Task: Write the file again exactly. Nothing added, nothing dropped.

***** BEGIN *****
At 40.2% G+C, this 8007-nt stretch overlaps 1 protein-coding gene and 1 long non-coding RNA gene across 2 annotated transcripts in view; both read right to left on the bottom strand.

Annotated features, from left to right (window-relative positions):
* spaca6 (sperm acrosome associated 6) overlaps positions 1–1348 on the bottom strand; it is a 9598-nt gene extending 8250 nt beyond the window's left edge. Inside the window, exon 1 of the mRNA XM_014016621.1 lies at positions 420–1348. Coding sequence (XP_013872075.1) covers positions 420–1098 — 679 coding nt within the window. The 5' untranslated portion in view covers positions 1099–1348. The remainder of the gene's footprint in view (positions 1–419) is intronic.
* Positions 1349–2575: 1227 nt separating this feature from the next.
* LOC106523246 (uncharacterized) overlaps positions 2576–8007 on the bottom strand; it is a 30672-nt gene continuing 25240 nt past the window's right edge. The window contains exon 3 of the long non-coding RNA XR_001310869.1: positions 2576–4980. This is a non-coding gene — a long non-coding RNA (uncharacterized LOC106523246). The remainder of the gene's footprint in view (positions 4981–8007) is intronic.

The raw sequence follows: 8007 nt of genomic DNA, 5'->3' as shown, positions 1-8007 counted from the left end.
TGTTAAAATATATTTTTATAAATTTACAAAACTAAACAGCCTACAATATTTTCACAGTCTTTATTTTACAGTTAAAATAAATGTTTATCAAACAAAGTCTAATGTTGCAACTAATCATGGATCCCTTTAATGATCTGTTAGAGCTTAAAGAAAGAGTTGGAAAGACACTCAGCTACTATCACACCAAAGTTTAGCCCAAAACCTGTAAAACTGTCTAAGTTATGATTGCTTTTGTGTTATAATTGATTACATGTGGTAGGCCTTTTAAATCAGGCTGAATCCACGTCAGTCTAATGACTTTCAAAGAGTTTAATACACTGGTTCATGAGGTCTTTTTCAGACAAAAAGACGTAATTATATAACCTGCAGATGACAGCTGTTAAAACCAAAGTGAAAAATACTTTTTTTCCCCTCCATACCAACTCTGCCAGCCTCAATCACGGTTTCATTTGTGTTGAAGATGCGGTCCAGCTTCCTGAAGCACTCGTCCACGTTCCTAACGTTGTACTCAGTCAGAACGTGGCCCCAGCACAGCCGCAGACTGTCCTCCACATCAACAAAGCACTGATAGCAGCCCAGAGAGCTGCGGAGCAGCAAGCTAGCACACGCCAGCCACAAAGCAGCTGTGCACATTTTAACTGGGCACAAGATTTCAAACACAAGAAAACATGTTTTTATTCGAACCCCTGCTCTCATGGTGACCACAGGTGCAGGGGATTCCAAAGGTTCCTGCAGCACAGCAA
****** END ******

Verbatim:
At 40.2% G+C, this 8007-nt stretch overlaps 1 protein-coding gene and 1 long non-coding RNA gene across 2 annotated transcripts in view; both read right to left on the bottom strand.

Annotated features, from left to right (window-relative positions):
* spaca6 (sperm acrosome associated 6) overlaps positions 1–1348 on the bottom strand; it is a 9598-nt gene extending 8250 nt beyond the window's left edge. Inside the window, exon 1 of the mRNA XM_014016621.1 lies at positions 420–1348. Coding sequence (XP_013872075.1) covers positions 420–1098 — 679 coding nt within the window. The 5' untranslated portion in view covers positions 1099–1348. The remainder of the gene's footprint in view (positions 1–419) is intronic.
* Positions 1349–2575: 1227 nt separating this feature from the next.
* LOC106523246 (uncharacterized) overlaps positions 2576–8007 on the bottom strand; it is a 30672-nt gene continuing 25240 nt past the window's right edge. The window contains exon 3 of the long non-coding RNA XR_001310869.1: positions 2576–4980. This is a non-coding gene — a long non-coding RNA (uncharacterized LOC106523246). The remainder of the gene's footprint in view (positions 4981–8007) is intronic.

The raw sequence follows: 8007 nt of genomic DNA, 5'->3' as shown, positions 1-8007 counted from the left end.
TGTTAAAATATATTTTTATAAATTTACAAAACTAAACAGCCTACAATATTTTCACAGTCTTTATTTTACAGTTAAAATAAATGTTTATCAAACAAAGTCTAATGTTGCAACTAATCATGGATCCCTTTAATGATCTGTTAGAGCTTAAAGAAAGAGTTGGAAAGACACTCAGCTACTATCACACCAAAGTTTAGCCCAAAACCTGTAAAACTGTCTAAGTTATGATTGCTTTTGTGTTATAATTGATTACATGTGGTAGGCCTTTTAAATCAGGCTGAATCCACGTCAGTCTAATGACTTTCAAAGAGTTTAATACACTGGTTCATGAGGTCTTTTTCAGACAAAAAGACGTAATTATATAACCTGCAGATGACAGCTGTTAAAACCAAAGTGAAAAATACTTTTTTTCCCCTCCATACCAACTCTGCCAGCCTCAATCACGGTTTCATTTGTGTTGAAGATGCGGTCCAGCTTCCTGAAGCACTCGTCCACGTTCCTAACGTTGTACTCAGTCAGAACGTGGCCCCAGCACAGCCGCAGACTGTCCTCCACATCAACAAAGCACTGATAGCAGCCCAGAGAGCTGCGGAGCAGCAAGCTAGCACACGCCAGCCACAAAGCAGCTGTGCACATTTTAACTGGGCACAAGATTTCAAACACAAGAAAACATGTTTTTATTCGAACCCCTGCTCTCATGGTGACCACAGGTGCAGGGGATTCCAAAGGTTCCTGCAGCACAGCAA